Living World

Eucalypts: Trees of the Future?

Throughout the country, but especially in Southland and the Bay of Plenty, cohorts of young gum trees are parading their bluish leaves across the hills. A century ago, these trees were considered the answer to our dwindling supplies of native timber, and in state plantations they far outnumbered radiata pines. But they suffered a reversal of fortune, and are only now making a modest comeback in our forests.



The town that whales built

The blast of the harpoon may have given way to the click of the camera, but whales are still the cornerstone of commerce—and the subject of many a decorative mural—in the north Canterbury town of Kaikoura. In little more than a decade, marine ecotourism has transformed a coastal backwater into an international travel hotspot.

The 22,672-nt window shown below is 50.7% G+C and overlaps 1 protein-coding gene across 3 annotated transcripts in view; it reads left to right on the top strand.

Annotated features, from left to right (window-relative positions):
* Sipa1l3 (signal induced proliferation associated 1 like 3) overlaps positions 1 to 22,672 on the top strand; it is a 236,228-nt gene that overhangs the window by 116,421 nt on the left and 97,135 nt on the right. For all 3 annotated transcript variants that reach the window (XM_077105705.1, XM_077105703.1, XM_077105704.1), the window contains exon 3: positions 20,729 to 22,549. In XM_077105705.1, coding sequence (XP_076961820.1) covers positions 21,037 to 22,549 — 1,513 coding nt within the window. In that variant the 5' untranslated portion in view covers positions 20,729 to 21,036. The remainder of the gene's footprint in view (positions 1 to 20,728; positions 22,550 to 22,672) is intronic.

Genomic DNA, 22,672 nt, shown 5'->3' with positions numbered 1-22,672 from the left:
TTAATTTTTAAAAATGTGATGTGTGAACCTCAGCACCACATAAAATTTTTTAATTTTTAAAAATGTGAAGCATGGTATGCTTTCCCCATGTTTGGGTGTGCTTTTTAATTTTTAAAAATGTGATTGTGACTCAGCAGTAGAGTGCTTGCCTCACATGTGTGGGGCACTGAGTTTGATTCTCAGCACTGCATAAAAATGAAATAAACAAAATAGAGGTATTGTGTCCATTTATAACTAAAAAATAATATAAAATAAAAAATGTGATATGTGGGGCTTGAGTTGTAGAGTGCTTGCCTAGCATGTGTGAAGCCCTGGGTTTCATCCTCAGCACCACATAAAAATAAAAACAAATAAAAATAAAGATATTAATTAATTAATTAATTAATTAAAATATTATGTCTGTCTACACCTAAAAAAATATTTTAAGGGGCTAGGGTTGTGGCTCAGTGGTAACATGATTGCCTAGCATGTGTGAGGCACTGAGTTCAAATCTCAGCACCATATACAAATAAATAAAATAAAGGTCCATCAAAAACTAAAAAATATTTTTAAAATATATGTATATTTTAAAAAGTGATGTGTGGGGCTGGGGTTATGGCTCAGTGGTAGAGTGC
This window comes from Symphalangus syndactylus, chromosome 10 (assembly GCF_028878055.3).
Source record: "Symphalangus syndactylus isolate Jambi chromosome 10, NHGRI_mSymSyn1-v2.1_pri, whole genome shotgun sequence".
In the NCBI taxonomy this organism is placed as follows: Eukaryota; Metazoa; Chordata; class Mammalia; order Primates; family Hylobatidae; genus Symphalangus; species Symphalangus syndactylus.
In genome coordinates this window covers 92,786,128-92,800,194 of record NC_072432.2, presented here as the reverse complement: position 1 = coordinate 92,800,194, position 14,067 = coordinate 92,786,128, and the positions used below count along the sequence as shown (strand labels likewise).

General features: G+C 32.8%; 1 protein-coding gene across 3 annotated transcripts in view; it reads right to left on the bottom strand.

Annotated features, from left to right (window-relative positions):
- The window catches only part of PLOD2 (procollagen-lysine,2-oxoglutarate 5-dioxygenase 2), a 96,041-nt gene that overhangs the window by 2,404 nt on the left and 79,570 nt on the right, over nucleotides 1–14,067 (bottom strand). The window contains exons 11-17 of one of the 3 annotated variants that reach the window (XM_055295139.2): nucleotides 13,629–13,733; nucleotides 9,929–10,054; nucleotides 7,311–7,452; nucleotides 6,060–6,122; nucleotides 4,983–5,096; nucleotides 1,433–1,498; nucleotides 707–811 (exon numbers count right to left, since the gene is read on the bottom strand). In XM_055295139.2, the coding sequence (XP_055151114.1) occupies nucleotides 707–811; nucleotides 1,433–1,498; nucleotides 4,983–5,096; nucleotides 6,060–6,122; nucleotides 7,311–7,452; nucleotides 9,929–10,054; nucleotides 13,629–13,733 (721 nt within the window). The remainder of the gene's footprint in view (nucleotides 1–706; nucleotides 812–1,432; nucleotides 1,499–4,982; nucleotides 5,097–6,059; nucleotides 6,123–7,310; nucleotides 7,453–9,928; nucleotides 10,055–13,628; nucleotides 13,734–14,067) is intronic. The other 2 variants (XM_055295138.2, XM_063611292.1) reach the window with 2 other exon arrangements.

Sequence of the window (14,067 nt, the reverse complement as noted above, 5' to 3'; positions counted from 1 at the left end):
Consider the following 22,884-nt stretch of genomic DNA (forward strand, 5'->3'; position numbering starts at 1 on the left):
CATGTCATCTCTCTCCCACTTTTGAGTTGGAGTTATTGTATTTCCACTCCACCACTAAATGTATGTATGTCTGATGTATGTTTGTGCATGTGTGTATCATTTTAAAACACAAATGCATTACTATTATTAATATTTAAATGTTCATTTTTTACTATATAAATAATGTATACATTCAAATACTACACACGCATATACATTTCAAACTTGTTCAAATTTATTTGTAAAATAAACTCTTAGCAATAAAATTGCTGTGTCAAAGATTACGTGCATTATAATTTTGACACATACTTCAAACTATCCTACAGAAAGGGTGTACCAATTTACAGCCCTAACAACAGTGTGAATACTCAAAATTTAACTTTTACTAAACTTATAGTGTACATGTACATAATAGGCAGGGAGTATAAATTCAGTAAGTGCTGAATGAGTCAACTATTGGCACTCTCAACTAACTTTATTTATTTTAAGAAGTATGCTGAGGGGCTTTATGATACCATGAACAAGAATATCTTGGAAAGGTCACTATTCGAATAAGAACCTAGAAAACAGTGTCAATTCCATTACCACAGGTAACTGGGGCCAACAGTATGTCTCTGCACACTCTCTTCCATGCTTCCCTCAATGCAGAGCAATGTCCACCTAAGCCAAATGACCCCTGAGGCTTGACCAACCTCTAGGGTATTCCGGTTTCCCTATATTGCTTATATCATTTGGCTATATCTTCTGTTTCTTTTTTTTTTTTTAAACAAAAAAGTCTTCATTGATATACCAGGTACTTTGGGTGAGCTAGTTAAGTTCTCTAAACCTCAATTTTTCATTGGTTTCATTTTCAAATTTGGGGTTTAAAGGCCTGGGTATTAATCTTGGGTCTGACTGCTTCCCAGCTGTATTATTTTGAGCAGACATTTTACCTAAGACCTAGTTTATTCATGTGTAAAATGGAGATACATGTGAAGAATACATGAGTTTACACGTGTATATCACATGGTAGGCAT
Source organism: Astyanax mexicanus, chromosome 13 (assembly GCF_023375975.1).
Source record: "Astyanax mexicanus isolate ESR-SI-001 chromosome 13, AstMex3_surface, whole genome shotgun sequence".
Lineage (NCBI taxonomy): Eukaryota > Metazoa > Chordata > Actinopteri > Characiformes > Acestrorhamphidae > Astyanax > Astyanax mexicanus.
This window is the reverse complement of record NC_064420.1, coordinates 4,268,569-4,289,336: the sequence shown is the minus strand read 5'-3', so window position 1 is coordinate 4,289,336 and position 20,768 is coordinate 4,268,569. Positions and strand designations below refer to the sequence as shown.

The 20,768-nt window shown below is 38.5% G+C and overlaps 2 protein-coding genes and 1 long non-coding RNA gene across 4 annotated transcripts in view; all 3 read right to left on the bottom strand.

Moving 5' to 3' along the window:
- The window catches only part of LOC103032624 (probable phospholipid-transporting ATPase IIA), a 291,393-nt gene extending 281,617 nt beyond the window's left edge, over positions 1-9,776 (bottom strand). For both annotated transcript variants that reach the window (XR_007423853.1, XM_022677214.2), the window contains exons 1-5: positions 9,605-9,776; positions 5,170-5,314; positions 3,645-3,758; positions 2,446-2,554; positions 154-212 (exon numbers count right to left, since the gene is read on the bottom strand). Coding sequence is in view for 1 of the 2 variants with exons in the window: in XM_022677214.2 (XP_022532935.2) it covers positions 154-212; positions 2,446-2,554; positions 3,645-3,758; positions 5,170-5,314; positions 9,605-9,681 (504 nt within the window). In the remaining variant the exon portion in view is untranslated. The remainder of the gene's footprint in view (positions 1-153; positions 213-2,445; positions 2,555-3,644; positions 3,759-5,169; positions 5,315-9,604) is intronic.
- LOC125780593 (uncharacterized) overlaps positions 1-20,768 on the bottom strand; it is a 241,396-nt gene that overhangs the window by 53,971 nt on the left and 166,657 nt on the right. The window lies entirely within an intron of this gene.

Eradication—The Clearance of Campbell Island

In the largest pest-eradication operation yet undertaken in New Zealand, 11,300 ha Campbell Island was blitzed with rat poison in the winter of 2001. Helicopters, such as this Jet Ranger, buzzing cliffs in the south-west corner of the island, were vital in achieving saturation coverage of the rugged nature reserve. Although the outcome won’t be known until 2003, conservation managers have high hopes New Zealand’s southernmost island is finally rat-free. Project leader Pete McClelland and logistics adviser/photo­grapher Pete Tyree, both of DoC Southland, report on the campaign.


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